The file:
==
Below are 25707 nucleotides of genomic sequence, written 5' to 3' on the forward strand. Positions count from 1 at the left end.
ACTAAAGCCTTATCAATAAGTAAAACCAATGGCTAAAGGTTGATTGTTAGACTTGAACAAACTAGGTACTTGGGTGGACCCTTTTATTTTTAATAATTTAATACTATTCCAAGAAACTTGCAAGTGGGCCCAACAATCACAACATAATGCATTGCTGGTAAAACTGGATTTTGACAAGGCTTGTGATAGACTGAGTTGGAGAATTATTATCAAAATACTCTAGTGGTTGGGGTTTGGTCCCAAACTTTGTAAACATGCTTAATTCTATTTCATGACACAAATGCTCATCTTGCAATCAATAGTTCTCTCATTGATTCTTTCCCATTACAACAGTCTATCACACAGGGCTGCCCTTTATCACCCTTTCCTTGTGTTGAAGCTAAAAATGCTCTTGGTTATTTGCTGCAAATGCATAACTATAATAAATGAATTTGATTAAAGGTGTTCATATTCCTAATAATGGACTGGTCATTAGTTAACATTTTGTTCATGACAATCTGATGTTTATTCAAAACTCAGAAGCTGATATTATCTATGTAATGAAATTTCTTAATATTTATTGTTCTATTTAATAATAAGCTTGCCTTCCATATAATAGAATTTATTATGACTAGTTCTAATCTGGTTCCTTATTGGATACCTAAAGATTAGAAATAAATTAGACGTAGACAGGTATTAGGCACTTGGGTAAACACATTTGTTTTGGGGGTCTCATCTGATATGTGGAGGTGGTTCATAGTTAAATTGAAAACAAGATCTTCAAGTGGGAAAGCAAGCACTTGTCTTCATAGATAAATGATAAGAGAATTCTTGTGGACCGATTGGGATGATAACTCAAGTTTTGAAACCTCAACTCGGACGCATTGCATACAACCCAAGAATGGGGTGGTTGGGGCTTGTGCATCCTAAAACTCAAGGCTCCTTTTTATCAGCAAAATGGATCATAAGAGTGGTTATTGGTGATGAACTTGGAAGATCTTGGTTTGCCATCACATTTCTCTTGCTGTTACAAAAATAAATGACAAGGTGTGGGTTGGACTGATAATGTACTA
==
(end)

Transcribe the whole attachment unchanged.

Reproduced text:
Below are 25707 nucleotides of genomic sequence, written 5' to 3' on the forward strand. Positions count from 1 at the left end.
ACTAAAGCCTTATCAATAAGTAAAACCAATGGCTAAAGGTTGATTGTTAGACTTGAACAAACTAGGTACTTGGGTGGACCCTTTTATTTTTAATAATTTAATACTATTCCAAGAAACTTGCAAGTGGGCCCAACAATCACAACATAATGCATTGCTGGTAAAACTGGATTTTGACAAGGCTTGTGATAGACTGAGTTGGAGAATTATTATCAAAATACTCTAGTGGTTGGGGTTTGGTCCCAAACTTTGTAAACATGCTTAATTCTATTTCATGACACAAATGCTCATCTTGCAATCAATAGTTCTCTCATTGATTCTTTCCCATTACAACAGTCTATCACACAGGGCTGCCCTTTATCACCCTTTCCTTGTGTTGAAGCTAAAAATGCTCTTGGTTATTTGCTGCAAATGCATAACTATAATAAATGAATTTGATTAAAGGTGTTCATATTCCTAATAATGGACTGGTCATTAGTTAACATTTTGTTCATGACAATCTGATGTTTATTCAAAACTCAGAAGCTGATATTATCTATGTAATGAAATTTCTTAATATTTATTGTTCTATTTAATAATAAGCTTGCCTTCCATATAATAGAATTTATTATGACTAGTTCTAATCTGGTTCCTTATTGGATACCTAAAGATTAGAAATAAATTAGACGTAGACAGGTATTAGGCACTTGGGTAAACACATTTGTTTTGGGGGTCTCATCTGATATGTGGAGGTGGTTCATAGTTAAATTGAAAACAAGATCTTCAAGTGGGAAAGCAAGCACTTGTCTTCATAGATAAATGATAAGAGAATTCTTGTGGACCGATTGGGATGATAACTCAAGTTTTGAAACCTCAACTCGGACGCATTGCATACAACCCAAGAATGGGGTGGTTGGGGCTTGTGCATCCTAAAACTCAAGGCTCCTTTTTATCAGCAAAATGGATCATAAGAGTGGTTATTGGTGATGAACTTGGAAGATCTTGGTTTGCCATCACATTTCTCTTGCTGTTACAAAAATAAATGACAAGGTGTGGGTTGGACTGATAATGTACTA